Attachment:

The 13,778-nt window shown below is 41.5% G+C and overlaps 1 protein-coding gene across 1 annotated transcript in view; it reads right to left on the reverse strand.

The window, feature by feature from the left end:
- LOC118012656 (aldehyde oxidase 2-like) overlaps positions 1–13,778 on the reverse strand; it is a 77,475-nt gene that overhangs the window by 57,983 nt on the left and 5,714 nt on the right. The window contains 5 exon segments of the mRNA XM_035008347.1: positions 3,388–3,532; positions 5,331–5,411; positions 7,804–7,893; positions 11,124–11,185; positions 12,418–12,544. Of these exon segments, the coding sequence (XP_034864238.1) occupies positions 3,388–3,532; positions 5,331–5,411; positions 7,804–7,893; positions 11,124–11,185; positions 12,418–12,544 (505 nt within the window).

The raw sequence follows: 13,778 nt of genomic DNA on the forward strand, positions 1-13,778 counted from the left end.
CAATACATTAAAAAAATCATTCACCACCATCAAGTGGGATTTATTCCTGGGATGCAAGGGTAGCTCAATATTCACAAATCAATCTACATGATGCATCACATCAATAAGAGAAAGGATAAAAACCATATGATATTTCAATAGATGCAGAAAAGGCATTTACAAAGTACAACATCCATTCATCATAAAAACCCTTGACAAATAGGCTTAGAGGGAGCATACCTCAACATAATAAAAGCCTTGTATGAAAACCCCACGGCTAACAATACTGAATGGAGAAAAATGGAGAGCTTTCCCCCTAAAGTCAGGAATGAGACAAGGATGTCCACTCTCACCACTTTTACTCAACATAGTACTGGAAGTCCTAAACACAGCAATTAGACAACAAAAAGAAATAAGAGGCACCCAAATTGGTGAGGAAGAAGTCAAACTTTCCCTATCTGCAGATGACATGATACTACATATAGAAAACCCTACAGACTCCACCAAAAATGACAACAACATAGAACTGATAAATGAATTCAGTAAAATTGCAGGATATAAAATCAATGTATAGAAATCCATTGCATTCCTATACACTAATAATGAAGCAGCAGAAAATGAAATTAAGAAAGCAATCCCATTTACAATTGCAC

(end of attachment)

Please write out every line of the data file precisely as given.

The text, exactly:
The 13,778-nt window shown below is 41.5% G+C and overlaps 1 protein-coding gene across 1 annotated transcript in view; it reads right to left on the reverse strand.

The window, feature by feature from the left end:
- LOC118012656 (aldehyde oxidase 2-like) overlaps positions 1–13,778 on the reverse strand; it is a 77,475-nt gene that overhangs the window by 57,983 nt on the left and 5,714 nt on the right. The window contains 5 exon segments of the mRNA XM_035008347.1: positions 3,388–3,532; positions 5,331–5,411; positions 7,804–7,893; positions 11,124–11,185; positions 12,418–12,544. Of these exon segments, the coding sequence (XP_034864238.1) occupies positions 3,388–3,532; positions 5,331–5,411; positions 7,804–7,893; positions 11,124–11,185; positions 12,418–12,544 (505 nt within the window).

The raw sequence follows: 13,778 nt of genomic DNA on the forward strand, positions 1-13,778 counted from the left end.
CAATACATTAAAAAAATCATTCACCACCATCAAGTGGGATTTATTCCTGGGATGCAAGGGTAGCTCAATATTCACAAATCAATCTACATGATGCATCACATCAATAAGAGAAAGGATAAAAACCATATGATATTTCAATAGATGCAGAAAAGGCATTTACAAAGTACAACATCCATTCATCATAAAAACCCTTGACAAATAGGCTTAGAGGGAGCATACCTCAACATAATAAAAGCCTTGTATGAAAACCCCACGGCTAACAATACTGAATGGAGAAAAATGGAGAGCTTTCCCCCTAAAGTCAGGAATGAGACAAGGATGTCCACTCTCACCACTTTTACTCAACATAGTACTGGAAGTCCTAAACACAGCAATTAGACAACAAAAAGAAATAAGAGGCACCCAAATTGGTGAGGAAGAAGTCAAACTTTCCCTATCTGCAGATGACATGATACTACATATAGAAAACCCTACAGACTCCACCAAAAATGACAACAACATAGAACTGATAAATGAATTCAGTAAAATTGCAGGATATAAAATCAATGTATAGAAATCCATTGCATTCCTATACACTAATAATGAAGCAGCAGAAAATGAAATTAAGAAAGCAATCCCATTTACAATTGCAC